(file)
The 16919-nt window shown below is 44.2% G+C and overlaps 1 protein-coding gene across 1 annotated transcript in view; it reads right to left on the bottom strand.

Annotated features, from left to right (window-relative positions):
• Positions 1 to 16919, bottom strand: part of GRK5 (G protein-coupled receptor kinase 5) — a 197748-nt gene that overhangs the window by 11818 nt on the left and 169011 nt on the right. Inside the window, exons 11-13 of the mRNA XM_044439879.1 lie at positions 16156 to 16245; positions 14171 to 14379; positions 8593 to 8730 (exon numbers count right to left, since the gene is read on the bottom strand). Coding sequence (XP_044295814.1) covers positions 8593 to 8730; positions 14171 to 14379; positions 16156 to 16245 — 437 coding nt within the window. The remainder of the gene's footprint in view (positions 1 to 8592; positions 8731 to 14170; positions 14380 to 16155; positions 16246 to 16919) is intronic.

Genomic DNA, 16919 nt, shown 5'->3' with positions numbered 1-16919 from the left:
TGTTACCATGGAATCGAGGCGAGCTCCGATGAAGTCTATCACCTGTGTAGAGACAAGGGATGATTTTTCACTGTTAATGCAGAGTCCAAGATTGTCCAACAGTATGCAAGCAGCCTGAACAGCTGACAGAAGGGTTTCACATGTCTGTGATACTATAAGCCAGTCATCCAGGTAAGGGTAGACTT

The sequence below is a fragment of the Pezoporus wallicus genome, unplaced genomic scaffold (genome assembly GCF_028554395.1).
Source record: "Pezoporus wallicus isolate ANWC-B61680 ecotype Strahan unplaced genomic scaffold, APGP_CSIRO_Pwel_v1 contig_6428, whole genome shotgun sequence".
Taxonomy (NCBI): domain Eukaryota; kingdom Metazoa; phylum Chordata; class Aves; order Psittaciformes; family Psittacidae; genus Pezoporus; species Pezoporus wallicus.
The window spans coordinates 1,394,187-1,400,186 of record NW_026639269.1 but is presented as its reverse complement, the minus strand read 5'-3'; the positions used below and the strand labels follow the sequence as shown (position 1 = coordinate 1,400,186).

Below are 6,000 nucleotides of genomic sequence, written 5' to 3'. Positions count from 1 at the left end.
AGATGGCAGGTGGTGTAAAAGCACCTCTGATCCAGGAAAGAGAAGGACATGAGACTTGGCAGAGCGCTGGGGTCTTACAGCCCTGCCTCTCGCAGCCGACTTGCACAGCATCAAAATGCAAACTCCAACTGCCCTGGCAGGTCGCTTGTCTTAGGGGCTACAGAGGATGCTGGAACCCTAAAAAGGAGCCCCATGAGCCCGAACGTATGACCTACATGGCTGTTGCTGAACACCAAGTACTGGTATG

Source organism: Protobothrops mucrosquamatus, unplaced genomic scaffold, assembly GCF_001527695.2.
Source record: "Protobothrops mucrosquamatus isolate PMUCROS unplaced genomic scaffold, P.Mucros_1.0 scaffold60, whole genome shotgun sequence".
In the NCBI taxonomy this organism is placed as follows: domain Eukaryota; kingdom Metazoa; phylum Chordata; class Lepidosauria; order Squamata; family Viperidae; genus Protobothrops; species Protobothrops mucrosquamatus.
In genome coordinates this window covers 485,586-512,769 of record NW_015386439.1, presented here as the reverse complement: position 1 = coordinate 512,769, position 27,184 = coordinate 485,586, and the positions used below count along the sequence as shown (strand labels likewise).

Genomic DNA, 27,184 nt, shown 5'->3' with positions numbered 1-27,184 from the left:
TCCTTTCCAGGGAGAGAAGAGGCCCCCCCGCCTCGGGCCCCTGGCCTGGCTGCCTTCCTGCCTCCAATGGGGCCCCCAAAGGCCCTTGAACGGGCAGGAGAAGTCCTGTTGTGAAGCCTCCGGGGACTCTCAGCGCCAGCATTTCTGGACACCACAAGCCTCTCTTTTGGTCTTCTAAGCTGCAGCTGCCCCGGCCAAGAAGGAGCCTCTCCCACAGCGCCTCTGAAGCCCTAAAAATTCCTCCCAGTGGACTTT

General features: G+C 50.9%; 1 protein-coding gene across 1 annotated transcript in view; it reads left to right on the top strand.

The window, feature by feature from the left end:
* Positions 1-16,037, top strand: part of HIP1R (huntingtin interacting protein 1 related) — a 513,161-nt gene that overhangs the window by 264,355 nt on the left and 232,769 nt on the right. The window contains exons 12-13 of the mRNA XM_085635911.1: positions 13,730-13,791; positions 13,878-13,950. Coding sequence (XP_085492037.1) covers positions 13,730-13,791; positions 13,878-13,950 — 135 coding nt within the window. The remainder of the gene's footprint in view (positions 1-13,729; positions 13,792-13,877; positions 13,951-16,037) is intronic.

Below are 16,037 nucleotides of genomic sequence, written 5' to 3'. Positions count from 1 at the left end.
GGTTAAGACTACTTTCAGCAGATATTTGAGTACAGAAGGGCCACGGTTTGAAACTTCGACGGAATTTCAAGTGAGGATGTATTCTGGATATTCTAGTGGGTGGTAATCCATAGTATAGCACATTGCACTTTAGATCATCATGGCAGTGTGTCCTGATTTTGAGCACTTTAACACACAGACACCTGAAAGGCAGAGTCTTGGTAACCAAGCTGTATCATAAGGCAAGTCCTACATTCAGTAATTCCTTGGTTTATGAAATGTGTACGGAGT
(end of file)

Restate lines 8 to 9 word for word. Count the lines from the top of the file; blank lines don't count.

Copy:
Taxonomy (NCBI): domain Eukaryota; kingdom Metazoa; phylum Chordata; class Aves; order Psittaciformes; family Psittacidae; genus Pezoporus; species Pezoporus wallicus.
The window spans coordinates 1,394,187-1,400,186 of record NW_026639269.1 but is presented as its reverse complement, the minus strand read 5'-3'; the positions used below and the strand labels follow the sequence as shown (position 1 = coordinate 1,400,186).